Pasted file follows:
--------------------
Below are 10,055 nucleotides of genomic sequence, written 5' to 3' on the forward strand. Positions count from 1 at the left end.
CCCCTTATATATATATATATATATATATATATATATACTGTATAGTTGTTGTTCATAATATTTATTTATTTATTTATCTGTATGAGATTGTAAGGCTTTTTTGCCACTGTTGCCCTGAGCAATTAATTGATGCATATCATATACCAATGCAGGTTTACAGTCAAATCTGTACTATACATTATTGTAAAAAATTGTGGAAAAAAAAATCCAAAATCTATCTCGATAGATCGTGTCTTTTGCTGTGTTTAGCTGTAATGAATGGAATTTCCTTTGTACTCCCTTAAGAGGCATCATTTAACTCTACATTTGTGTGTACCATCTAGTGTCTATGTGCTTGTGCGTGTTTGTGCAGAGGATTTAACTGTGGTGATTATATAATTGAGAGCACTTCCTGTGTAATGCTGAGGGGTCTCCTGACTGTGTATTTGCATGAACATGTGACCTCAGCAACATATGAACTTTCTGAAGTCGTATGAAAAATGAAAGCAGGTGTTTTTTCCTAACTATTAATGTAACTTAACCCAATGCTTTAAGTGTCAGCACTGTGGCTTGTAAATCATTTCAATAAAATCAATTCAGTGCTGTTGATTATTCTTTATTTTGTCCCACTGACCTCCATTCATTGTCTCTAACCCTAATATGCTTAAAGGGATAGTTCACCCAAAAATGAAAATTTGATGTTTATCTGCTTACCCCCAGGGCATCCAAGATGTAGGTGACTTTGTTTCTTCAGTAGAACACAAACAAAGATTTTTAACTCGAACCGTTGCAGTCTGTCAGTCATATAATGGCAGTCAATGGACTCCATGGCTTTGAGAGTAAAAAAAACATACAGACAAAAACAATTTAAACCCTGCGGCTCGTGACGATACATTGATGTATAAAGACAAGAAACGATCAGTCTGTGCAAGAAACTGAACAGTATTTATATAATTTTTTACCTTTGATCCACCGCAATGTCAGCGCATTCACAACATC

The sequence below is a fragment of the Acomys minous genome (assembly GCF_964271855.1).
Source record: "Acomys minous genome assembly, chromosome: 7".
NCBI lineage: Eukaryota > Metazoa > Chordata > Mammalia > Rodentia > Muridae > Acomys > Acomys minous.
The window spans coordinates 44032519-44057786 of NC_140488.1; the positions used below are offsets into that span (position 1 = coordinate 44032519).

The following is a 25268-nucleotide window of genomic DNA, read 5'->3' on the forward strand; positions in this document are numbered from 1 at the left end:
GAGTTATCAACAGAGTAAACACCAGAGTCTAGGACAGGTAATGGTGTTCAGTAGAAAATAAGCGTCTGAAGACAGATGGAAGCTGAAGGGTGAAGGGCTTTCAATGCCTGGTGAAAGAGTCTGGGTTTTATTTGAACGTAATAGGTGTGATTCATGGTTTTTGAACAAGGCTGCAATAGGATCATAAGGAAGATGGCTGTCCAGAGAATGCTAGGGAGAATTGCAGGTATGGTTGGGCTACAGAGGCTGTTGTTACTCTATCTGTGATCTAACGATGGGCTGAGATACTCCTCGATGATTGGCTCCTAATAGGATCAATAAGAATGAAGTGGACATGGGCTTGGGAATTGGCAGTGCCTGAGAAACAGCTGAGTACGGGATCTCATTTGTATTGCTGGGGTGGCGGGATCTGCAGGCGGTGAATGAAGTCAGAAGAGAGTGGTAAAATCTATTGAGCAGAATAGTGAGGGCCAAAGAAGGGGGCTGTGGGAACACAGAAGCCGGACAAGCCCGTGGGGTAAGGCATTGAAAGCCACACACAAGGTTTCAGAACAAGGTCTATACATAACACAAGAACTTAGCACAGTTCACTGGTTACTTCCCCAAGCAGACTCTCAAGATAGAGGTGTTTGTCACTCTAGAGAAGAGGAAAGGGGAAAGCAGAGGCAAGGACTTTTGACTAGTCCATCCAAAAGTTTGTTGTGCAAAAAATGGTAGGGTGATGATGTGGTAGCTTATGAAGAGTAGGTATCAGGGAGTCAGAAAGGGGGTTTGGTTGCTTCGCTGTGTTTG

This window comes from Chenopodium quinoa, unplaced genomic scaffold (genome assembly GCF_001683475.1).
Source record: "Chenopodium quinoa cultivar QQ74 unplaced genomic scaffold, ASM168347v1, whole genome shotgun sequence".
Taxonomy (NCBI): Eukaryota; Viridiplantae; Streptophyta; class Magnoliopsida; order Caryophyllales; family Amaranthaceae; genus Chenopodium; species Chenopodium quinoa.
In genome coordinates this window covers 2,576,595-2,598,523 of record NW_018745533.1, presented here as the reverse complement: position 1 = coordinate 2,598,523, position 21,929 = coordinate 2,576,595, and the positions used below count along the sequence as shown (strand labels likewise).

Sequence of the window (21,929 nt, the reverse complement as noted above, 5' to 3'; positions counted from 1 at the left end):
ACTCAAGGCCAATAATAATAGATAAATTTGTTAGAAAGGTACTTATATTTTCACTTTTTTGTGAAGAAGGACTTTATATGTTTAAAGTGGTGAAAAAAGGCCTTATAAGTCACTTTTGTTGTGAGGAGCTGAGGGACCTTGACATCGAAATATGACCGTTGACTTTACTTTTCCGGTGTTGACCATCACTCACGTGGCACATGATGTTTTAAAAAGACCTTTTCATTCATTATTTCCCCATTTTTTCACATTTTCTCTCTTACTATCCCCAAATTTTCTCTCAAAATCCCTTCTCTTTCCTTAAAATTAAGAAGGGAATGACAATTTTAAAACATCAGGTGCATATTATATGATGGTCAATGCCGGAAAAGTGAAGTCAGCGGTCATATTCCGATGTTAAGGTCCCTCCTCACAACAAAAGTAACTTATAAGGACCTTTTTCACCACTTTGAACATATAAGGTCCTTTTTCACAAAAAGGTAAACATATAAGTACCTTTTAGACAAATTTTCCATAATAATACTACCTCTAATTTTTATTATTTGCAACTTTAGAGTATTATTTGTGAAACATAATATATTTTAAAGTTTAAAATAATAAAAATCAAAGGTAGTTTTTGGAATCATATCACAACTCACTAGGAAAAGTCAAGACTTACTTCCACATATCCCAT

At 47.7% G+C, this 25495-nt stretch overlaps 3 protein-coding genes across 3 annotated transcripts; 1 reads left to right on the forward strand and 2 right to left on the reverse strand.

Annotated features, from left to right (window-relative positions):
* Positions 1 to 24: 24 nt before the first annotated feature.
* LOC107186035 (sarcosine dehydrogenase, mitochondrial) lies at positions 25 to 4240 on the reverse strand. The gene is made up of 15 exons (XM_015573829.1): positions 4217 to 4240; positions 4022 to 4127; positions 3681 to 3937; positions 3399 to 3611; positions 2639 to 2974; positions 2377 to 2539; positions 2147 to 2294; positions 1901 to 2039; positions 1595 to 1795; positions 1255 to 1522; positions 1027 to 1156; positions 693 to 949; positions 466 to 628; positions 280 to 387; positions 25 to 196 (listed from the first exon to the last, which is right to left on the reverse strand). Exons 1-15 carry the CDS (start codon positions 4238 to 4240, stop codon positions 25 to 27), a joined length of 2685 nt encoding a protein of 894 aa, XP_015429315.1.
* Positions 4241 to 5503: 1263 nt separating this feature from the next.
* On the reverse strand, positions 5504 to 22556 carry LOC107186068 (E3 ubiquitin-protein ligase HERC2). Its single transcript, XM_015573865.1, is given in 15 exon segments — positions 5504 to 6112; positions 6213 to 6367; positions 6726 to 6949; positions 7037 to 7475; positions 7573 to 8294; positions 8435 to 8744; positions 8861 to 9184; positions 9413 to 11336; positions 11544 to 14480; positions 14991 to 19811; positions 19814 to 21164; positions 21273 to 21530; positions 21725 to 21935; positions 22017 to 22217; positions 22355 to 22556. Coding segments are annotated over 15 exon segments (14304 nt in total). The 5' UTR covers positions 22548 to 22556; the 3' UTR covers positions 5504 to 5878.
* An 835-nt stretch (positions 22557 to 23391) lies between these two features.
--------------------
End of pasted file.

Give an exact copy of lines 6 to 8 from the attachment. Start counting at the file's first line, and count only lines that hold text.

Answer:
The window spans coordinates 44032519-44057786 of NC_140488.1; the positions used below are offsets into that span (position 1 = coordinate 44032519).

The following is a 25268-nucleotide window of genomic DNA, read 5'->3' on the forward strand; positions in this document are numbered from 1 at the left end:
GAGTTATCAACAGAGTAAACACCAGAGTCTAGGACAGGTAATGGTGTTCAGTAGAAAATAAGCGTCTGAAGACAGATGGAAGCTGAAGGGTGAAGGGCTTTCAATGCCTGGTGAAAGAGTCTGGGTTTTATTTGAACGTAATAGGTGTGATTCATGGTTTTTGAACAAGGCTGCAATAGGATCATAAGGAAGATGGCTGTCCAGAGAATGCTAGGGAGAATTGCAGGTATGGTTGGGCTACAGAGGCTGTTGTTACTCTATCTGTGATCTAACGATGGGCTGAGATACTCCTCGATGATTGGCTCCTAATAGGATCAATAAGAATGAAGTGGACATGGGCTTGGGAATTGGCAGTGCCTGAGAAACAGCTGAGTACGGGATCTCATTTGTATTGCTGGGGTGGCGGGATCTGCAGGCGGTGAATGAAGTCAGAAGAGAGTGGTAAAATCTATTGAGCAGAATAGTGAGGGCCAAAGAAGGGGGCTGTGGGAACACAGAAGCCGGACAAGCCCGTGGGGTAAGGCATTGAAAGCCACACACAAGGTTTCAGAACAAGGTCTATACATAACACAAGAACTTAGCACAGTTCACTGGTTACTTCCCCAAGCAGACTCTCAAGATAGAGGTGTTTGTCACTCTAGAGAAGAGGAAAGGGGAAAGCAGAGGCAAGGACTTTTGACTAGTCCATCCAAAAGTTTGTTGTGCAAAAAATGGTAGGGTGATGATGTGGTAGCTTATGAAGAGTAGGTATCAGGGAGTCAGAAAGGGGGTTTGGTTGCTTCGCTGTGTTTG